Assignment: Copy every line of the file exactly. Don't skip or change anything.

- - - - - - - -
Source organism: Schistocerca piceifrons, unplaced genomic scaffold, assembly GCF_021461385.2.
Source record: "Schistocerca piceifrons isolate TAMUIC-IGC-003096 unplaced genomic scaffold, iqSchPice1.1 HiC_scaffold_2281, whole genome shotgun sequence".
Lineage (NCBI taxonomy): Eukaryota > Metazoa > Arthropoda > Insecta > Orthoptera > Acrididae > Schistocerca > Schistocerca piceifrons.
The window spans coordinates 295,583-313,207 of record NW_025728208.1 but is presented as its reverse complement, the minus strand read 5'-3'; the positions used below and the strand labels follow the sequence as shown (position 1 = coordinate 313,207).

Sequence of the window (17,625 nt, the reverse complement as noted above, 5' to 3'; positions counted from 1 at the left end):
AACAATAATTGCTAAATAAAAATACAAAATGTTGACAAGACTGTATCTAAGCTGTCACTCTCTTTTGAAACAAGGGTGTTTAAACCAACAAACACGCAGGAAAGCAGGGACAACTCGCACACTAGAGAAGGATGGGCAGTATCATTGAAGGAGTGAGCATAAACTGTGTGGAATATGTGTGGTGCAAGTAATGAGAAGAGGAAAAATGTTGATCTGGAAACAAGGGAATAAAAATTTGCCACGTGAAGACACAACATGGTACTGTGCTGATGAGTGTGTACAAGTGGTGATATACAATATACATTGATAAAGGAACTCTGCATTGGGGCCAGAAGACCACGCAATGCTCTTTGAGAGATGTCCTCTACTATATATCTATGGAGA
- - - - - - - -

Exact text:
Source organism: Schistocerca piceifrons, unplaced genomic scaffold, assembly GCF_021461385.2.
Source record: "Schistocerca piceifrons isolate TAMUIC-IGC-003096 unplaced genomic scaffold, iqSchPice1.1 HiC_scaffold_2281, whole genome shotgun sequence".
Lineage (NCBI taxonomy): Eukaryota > Metazoa > Arthropoda > Insecta > Orthoptera > Acrididae > Schistocerca > Schistocerca piceifrons.
The window spans coordinates 295,583-313,207 of record NW_025728208.1 but is presented as its reverse complement, the minus strand read 5'-3'; the positions used below and the strand labels follow the sequence as shown (position 1 = coordinate 313,207).

Sequence of the window (17,625 nt, the reverse complement as noted above, 5' to 3'; positions counted from 1 at the left end):
AACAATAATTGCTAAATAAAAATACAAAATGTTGACAAGACTGTATCTAAGCTGTCACTCTCTTTTGAAACAAGGGTGTTTAAACCAACAAACACGCAGGAAAGCAGGGACAACTCGCACACTAGAGAAGGATGGGCAGTATCATTGAAGGAGTGAGCATAAACTGTGTGGAATATGTGTGGTGCAAGTAATGAGAAGAGGAAAAATGTTGATCTGGAAACAAGGGAATAAAAATTTGCCACGTGAAGACACAACATGGTACTGTGCTGATGAGTGTGTACAAGTGGTGATATACAATATACATTGATAAAGGAACTCTGCATTGGGGCCAGAAGACCACGCAATGCTCTTTGAGAGATGTCCTCTACTATATATCTATGGAGA